Southern Patagonia: From Torres del Paine to Ushuaïa

When people think of Patagonia, they often think of Argentina. However, a large chunk of these wide, unspoiled territories lies in Chile – and arguably the most beautiful landscapes of Patagonia are on the Chilean side. Here are our suggestions for what to see and do in the Southern part of these territories, from Torres del Paine to the island of Tierra de Fuego.

Torres del Paine National Park, the flagship of Chilean Patagonia:

You have probably already read about Torres del Paine National Park, one of the world’s natural wonders. Even though we are all about getting off the beaten path, I cannot write a piece about Patagonia without starting with this gem. The scenery is simply breathtaking, with the vertiginous mountains, the colorful lakes, the waterfalls, the glaciers and icebergs… And you get to see abundant wildlife, including condors and pumas if you are lucky!

Once at the park, there are plenty of options for hiking, from very short to 10-day hikes – it’s actually Heaven for hikers! But I’ll focus on some other activities: 

Horseback riding

Horses are an important part of Patagonian. Most people there know how to ride a horse, and they are used by the gauchos, the local cow-boys. One of the best places for horseback riding in the area is at Laguna Sofia, with Pingo Salvaje, which has bilingual horsemen.

Kayaking among the icebergs

There are several companies that offer this tour, although I would recommend the guys at Bigfoot Patagonia. Depending on your level of experience, it can be a one-day tour, or up to two weeks of expeditions through the fjords and glaciers. It is quite something to paddle near to these gigantic blocks of blue ice, really! You can also hike on Glacier Grey, but there are better places to do this in Patagonia – namely Glacier Exploradores, further North, or Perito Moreno in Argentina.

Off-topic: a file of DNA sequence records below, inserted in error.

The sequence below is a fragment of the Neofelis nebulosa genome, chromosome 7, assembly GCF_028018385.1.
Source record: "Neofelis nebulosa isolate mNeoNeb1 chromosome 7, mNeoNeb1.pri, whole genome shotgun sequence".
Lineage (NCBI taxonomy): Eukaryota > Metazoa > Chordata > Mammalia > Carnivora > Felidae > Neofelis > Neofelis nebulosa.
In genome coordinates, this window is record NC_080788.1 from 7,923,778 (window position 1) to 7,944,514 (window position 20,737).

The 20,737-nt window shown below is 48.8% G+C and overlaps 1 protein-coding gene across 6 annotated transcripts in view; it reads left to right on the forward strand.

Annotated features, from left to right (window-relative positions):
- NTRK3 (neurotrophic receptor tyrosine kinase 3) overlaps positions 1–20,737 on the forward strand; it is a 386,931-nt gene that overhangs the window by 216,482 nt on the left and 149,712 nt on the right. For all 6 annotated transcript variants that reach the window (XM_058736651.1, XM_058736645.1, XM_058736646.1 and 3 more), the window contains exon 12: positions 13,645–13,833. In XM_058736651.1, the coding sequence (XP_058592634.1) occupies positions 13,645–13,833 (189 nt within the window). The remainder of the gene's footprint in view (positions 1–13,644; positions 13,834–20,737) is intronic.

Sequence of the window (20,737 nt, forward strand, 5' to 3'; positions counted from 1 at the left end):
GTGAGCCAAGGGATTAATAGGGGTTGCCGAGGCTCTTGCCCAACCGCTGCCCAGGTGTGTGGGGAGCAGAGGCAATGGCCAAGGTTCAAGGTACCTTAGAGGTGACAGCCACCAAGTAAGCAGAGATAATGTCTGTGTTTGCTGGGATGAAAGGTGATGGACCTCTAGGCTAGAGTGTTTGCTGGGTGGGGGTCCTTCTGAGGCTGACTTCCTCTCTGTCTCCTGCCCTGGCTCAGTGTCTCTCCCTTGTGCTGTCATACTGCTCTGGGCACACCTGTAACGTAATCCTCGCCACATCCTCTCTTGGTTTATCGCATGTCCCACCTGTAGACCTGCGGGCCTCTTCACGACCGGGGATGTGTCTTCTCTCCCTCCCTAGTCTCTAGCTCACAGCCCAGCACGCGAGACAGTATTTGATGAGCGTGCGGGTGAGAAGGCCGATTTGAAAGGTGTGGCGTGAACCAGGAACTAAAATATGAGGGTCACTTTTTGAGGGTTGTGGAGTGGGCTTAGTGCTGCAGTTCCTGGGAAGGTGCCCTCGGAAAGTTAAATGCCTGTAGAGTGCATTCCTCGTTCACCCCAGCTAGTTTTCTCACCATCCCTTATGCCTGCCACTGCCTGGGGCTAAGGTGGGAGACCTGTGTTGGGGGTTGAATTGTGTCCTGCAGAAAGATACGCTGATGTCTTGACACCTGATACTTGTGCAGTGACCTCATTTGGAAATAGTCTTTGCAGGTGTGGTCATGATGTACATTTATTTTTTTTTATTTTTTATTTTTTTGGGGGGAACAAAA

Down Rio Serrano in a zodiac

This is a cool way to return from the national park to Puerto Natales, instead of taking the road. You will start descending the river, and then continue onto the sea at Fjord Ultima Esperanza. After that, you will have a chance to walk to Glacier Serrano. And finally, you will catch a boat for a short cruise on the fjord to catch the city. The only downside: it’s not something you can plan by yourself as it combines the activities of three different operators and needs to be coordinated between them.

Puma watching

There are specialized wildlife guides in Puerto Natales that can conduct wildlife tours, to get you to see pumas in their natural habitat, as well as ñandus (the Southamerican cousin of the ostrich), flamingoes, guanacos, condors and other animals. To organize this, you can contact Chileprivatetours.com. 

Important tip:

It is rather difficult to book an accomodation inside the park – or even nearby. Whether you choose overly expensive hotels, or overly expensive refuges, or camp sites, you need to book months in advance. Vertice Patagonia and Fantastico Sur are the two companies that operate the refuges inside the park: their respective websites are the only places to book directly. Sometimes they take weeks to reply, so you may want to reach them over the phone. Hotels in Puerto Natales also sell quickly.

Three great wildlife tours from Punta Arenas:

While Puerto Natales is the traditional tourist hub to go to Torres del Paine National Park, the city of Punta Arenas is also the departure point to some fascinating excursions, and yet lesser known. From there, you can: